Blogs of any age have a tendency to grow and shift and expand into new directions, as anything with life within does. I started The Treating Physician blog in 2010, concerned then at the leaching away of physicians’ ability to make medical decisions as corporations hired their own doctors to counter patients’ personal decisions. That’s behind the reason for the title “The Treating Physician,” although this has a legal meaning in malpractice lawsuits. Here, it means the ability of a physician to diagnose and treat a patient without interference from third party payers, be they hospitals, insurance companies, or pharmaceutical companies.
As the state of the U.S. health care system has further deteriorated, I moved on to other subjects, including electronic medical records and artificial intelligence. At this point in time, these earlier posts may seem a bit quaint, but the books I referenced back then are still in print and readily available on Amazon. Most are still well worth reading today. Modern Medicine: What You’re Dying to Know is 25 years old, but the changes in health care we documented then have descended upon us in spades.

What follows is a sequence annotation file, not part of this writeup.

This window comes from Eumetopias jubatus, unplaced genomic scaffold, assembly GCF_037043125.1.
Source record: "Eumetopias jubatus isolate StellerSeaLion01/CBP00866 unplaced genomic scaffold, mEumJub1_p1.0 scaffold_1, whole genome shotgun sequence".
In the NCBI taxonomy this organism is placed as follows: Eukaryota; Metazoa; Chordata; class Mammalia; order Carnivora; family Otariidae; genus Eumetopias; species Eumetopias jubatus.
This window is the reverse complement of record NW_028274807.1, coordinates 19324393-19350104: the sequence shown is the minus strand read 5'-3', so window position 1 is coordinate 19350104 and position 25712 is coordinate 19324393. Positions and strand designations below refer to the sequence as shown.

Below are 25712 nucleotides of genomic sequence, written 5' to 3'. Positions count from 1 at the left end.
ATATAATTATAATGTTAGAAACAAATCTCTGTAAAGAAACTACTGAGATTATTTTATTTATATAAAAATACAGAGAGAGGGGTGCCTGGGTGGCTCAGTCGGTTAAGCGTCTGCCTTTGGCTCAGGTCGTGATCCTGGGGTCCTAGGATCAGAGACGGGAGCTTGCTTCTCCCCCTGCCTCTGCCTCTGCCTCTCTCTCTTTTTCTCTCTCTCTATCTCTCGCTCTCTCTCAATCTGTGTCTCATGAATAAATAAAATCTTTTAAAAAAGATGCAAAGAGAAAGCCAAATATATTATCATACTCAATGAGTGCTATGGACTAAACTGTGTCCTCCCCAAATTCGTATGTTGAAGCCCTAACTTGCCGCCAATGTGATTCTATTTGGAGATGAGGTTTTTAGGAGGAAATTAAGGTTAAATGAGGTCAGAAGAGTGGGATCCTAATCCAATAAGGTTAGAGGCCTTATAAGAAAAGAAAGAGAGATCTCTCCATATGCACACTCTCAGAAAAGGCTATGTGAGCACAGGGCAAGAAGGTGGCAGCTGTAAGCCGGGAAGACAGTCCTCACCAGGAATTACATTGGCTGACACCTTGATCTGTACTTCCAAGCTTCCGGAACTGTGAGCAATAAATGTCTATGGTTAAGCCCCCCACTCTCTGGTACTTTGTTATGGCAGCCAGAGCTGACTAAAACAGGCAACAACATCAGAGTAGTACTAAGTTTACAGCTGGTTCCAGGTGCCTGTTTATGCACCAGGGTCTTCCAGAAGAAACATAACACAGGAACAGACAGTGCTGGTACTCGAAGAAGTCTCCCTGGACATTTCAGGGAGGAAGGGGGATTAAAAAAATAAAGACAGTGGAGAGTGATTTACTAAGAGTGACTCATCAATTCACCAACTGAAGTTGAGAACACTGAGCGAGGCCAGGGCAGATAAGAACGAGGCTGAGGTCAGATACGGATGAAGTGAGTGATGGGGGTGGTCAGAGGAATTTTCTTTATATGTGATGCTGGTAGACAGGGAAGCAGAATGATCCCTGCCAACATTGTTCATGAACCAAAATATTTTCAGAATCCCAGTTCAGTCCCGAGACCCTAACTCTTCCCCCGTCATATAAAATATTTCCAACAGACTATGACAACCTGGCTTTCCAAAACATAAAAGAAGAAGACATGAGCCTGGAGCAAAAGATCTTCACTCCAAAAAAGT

The minds of human beings are wired for story, according to many who study the way we learn. In Tell Me a Story, Robert C. Schank outlines how stories structure our thinking. Blogs, I suspect, are so popular because a blog is the new color of journaling. Researchers are always quick to tell us that stories are anecdotal, and therefore have little relevancy in research. But story is what draws us around the fire to share our human experience, as varied as it may be. Unfortunately, most of the efforts to right what is wrong with health care today tend to denigrate story and aspire to “evidence-based” medicine.
The truth is, we need both to correct the problems in health care today.